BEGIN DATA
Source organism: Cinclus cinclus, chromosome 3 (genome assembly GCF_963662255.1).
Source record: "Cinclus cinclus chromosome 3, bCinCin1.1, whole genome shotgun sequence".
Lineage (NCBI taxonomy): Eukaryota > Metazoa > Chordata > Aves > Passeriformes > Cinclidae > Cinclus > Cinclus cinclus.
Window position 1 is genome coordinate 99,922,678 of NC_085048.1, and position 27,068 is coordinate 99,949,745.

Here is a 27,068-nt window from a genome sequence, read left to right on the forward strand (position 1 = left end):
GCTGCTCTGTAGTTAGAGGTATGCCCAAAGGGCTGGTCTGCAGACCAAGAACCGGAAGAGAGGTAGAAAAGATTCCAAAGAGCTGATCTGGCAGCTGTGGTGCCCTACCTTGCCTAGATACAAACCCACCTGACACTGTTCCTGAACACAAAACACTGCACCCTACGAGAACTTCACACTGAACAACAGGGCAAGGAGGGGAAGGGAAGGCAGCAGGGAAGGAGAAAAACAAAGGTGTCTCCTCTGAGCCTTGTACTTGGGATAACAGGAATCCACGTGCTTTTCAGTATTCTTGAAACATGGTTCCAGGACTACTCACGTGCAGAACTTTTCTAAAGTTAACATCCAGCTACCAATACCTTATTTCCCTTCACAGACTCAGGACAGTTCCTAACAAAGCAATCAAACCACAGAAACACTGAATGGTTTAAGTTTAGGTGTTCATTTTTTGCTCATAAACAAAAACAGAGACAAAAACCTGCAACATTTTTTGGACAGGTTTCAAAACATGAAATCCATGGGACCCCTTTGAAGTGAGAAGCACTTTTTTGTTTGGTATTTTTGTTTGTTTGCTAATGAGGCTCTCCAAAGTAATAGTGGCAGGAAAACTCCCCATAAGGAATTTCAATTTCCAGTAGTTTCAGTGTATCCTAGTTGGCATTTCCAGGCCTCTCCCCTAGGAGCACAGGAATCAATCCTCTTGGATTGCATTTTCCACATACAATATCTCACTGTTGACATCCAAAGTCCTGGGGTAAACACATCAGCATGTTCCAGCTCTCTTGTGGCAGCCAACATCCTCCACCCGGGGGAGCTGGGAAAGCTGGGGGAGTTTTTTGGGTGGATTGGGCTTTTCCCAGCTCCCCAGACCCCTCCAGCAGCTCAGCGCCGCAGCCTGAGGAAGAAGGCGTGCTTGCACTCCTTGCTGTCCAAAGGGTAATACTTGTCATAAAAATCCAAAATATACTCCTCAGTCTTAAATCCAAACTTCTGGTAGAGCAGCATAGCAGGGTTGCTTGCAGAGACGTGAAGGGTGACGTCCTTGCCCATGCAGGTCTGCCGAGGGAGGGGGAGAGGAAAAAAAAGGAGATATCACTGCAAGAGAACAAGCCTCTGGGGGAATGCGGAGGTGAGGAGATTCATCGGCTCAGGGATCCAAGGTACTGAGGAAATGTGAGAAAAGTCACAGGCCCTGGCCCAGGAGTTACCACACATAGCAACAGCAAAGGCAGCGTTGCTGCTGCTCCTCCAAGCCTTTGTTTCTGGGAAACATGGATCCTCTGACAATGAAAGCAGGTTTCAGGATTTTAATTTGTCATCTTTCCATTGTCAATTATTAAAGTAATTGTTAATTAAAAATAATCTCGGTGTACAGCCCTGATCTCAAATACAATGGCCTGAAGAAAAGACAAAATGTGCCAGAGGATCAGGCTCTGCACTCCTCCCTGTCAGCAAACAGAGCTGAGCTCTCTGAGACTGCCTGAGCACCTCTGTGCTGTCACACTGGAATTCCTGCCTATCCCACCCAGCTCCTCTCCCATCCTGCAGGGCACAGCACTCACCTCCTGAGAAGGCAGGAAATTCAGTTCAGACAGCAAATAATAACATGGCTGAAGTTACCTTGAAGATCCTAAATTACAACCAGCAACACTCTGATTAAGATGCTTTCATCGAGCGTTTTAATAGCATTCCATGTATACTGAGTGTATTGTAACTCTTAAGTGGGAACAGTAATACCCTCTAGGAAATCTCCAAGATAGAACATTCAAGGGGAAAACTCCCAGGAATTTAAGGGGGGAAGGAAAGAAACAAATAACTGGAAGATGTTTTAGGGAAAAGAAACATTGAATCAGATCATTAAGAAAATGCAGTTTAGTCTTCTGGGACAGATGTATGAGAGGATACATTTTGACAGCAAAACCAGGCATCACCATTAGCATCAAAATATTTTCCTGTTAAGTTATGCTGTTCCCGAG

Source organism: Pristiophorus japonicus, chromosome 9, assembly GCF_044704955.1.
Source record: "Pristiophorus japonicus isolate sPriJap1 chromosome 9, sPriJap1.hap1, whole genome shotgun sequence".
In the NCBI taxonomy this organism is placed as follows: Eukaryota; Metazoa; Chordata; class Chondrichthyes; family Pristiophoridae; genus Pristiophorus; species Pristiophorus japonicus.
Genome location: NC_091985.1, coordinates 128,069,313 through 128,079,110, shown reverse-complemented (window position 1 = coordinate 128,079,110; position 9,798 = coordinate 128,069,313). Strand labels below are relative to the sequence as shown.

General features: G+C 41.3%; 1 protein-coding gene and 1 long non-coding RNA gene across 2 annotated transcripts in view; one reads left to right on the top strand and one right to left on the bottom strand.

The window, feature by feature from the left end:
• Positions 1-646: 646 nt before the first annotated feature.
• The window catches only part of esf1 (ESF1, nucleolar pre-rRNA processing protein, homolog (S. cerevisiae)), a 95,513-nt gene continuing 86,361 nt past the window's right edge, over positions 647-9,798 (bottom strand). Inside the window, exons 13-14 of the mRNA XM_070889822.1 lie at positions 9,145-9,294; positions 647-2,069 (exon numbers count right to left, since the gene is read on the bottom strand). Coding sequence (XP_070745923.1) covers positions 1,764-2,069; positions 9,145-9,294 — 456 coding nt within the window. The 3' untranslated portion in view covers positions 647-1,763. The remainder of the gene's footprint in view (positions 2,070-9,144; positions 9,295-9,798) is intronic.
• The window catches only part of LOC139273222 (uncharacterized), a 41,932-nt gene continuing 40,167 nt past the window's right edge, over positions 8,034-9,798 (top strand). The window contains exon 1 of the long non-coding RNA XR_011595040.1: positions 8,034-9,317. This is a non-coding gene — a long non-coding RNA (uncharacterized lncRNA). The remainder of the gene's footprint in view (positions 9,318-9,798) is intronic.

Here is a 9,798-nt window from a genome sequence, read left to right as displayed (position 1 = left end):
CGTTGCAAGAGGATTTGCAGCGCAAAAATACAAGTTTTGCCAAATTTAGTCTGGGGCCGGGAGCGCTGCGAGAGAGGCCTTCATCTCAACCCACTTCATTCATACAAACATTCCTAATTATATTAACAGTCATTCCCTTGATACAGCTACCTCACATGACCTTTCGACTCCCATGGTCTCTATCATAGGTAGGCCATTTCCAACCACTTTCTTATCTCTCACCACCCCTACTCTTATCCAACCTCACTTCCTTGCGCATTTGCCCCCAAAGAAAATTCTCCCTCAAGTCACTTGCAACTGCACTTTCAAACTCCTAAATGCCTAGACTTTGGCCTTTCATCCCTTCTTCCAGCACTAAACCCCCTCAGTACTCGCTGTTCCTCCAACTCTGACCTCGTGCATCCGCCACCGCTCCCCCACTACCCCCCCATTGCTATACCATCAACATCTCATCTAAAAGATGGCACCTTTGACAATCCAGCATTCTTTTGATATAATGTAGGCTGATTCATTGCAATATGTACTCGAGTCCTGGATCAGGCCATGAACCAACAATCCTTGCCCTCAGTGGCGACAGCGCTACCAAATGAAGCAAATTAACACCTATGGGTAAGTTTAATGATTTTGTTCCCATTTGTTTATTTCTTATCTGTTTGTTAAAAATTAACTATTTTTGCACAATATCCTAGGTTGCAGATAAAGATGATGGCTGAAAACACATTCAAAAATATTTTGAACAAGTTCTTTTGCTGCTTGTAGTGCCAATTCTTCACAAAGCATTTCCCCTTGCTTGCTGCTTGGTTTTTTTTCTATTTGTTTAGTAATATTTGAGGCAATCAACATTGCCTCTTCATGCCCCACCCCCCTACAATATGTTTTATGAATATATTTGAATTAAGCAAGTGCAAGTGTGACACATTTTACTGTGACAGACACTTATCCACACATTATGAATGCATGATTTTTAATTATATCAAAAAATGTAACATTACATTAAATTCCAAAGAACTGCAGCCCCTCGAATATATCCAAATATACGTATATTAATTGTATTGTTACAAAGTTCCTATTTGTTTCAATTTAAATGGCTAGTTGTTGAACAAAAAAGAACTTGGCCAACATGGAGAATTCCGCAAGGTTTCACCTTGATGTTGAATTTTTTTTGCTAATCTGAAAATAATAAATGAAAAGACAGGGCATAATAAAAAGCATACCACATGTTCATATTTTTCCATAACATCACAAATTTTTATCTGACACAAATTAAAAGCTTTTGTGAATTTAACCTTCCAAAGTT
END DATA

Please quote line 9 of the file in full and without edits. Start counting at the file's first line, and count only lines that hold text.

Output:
In the NCBI taxonomy this organism is placed as follows: Eukaryota; Metazoa; Chordata; class Chondrichthyes; family Pristiophoridae; genus Pristiophorus; species Pristiophorus japonicus.